that there is no reason to believe that the sharing economy will lead to tax evasion.
The Tax Administration issued information on the sharing economy in the spring of
2016 whereby the phenomenon is defined as a business model where individuals sell
services or rent out assets through an intermediary company. The Tax Administration
raises questions about the boundary between hobby and business. To determine
whether the activity is a hobby or business, the specific case must be evaluated. Ac-
cording to the Tax Administration, the following aspects are important to take into
3 ing---endring-av-yrkestransportlova---unnatak-fra-loyveplikt-for-
4 ing---forslag-til-ny-lov-om-utproving-av-selvkjorende-kjoretoy-pa-
50 NCM Editing Tool
account: is the activity operated at own expense and risk, what scale is it, is it likely to
make a profit over time, does it aim for certain duration? In addition, the Tax Admini-
stration has issued fact sheets/guidelines with limits on when you have to start paying
taxes in various cases:
Sharing a car (limit 10 000 NOK)
Carpooling, rental of a car or similar assets (taxable beyond 10 000 NOK),
Rental of apartments, rooms etc. (taxable beyond 20 000 NOK),
Small assignments (småjobber) (revenue from paid labor is taxable) ,
Other services and favors (taxable),
VAT, in relation to the sale of goods or services, is compulsory.
This implies amongst others that people who rent out their home through AirBnb
have to pay taxes when they earn more than 20 000 NOK a year through the platform.
The Labor Inspectorate (Arbeidstilsynet) has issued a fact sheet on when you should
consider yourself an employer if you engage someone to perform a small assignment
(ex. Garden work). The Labor Inspectorate has also conducted several inspections of
sharing economy platforms, and notified some of them for not complying with rules
regarding employment contracts, health and safety, etc. (Dagens Næringsliv,
The legality of Uber’s operations is contested, also in Norway. Two questions have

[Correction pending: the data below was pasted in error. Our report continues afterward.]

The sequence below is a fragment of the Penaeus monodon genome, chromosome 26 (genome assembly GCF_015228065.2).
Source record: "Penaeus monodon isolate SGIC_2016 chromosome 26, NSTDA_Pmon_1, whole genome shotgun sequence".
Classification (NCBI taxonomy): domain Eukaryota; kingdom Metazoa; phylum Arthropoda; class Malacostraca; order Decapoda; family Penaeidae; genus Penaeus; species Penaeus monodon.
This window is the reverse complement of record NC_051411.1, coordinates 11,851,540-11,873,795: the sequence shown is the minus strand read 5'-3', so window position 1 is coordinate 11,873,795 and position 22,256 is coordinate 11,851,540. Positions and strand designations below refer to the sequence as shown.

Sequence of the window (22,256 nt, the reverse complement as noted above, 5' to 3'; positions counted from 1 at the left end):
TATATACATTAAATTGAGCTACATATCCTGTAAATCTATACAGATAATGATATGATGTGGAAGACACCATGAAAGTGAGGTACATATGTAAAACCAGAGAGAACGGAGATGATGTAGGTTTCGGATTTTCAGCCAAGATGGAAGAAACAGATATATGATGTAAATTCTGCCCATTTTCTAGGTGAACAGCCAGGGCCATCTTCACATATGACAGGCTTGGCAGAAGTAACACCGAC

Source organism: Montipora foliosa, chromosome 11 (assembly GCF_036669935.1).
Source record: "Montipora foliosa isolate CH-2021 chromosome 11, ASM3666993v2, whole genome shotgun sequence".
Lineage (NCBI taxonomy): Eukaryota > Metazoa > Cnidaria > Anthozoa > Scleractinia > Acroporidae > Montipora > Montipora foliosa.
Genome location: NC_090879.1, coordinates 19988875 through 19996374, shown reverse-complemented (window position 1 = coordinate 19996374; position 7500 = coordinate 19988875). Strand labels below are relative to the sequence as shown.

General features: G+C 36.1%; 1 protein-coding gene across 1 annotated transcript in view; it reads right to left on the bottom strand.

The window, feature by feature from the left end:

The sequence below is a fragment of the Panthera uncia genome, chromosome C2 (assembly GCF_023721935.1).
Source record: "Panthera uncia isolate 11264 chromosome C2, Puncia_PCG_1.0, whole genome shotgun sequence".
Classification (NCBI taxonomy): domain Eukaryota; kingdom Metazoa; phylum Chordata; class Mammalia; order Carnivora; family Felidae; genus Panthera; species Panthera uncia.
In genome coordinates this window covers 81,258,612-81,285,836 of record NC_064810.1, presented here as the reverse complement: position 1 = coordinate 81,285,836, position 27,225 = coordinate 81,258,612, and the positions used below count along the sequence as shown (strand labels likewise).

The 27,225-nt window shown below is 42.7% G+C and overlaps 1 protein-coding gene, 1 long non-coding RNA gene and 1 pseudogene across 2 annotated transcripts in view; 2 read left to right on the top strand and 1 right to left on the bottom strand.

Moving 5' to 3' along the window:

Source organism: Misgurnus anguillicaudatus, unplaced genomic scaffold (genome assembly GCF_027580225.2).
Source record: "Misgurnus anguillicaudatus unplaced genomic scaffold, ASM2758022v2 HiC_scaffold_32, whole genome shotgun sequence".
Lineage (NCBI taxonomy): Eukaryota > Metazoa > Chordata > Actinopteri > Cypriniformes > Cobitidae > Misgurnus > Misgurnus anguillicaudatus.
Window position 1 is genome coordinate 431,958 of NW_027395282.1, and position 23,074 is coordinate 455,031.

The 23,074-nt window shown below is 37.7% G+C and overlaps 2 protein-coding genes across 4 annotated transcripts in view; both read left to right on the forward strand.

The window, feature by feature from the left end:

been raised: Are the Uber-drivers self-employed or employees? Is Uber a technology
or a transportation company? The first question has implications for the rights of the
drivers and the duties of the company vis-à-vis the drivers. However, there have not
yet been any court cases on this issue. The second question has implications for which
requirements and sector-specific regulations Uber has to follow, and this is the most
crucial for continuation of Uber’s operation in the capital Oslo. Uber Norway started
its activity late 2014, and offers several services (UberPOP, UberBlack, UberEL).
Among these, UberPOP, where individuals use their own cars and drive unlicensed, is
the most controversial. The legality of UberPop’s operations in Oslo is still under scru-
tiny. More than 70 Uber drivers have been stopped by the police and suspected of ille-
gal taxi operation, and the police has also taken legal proceedings against two drivers
who had acted as Uber chauffeurs on a regular basis. Recently they were found guilty
of breaching transport legislation by being involved in professional transport services
without the required licence. The police has started to temporarily withdraw driving
licenses from Uber drivers (Aftenposten 20.10.2016). In a recent court case a number
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of drivers lost their driving licences and had to pay fines and cede their earnings from
Uber driving (Aftenposten 16.12 2016).
The social partners’ responses
How are the social partners approaching the regulatory dilemmas? Have they gone to
court (to protect their interests), do they call for legislative adjustments or do they
rather prefer to resolve the issues through collective bargaining and organization? In
Norway, several of the social partners (e.g. LO, NHO Abelia, Virke) and others have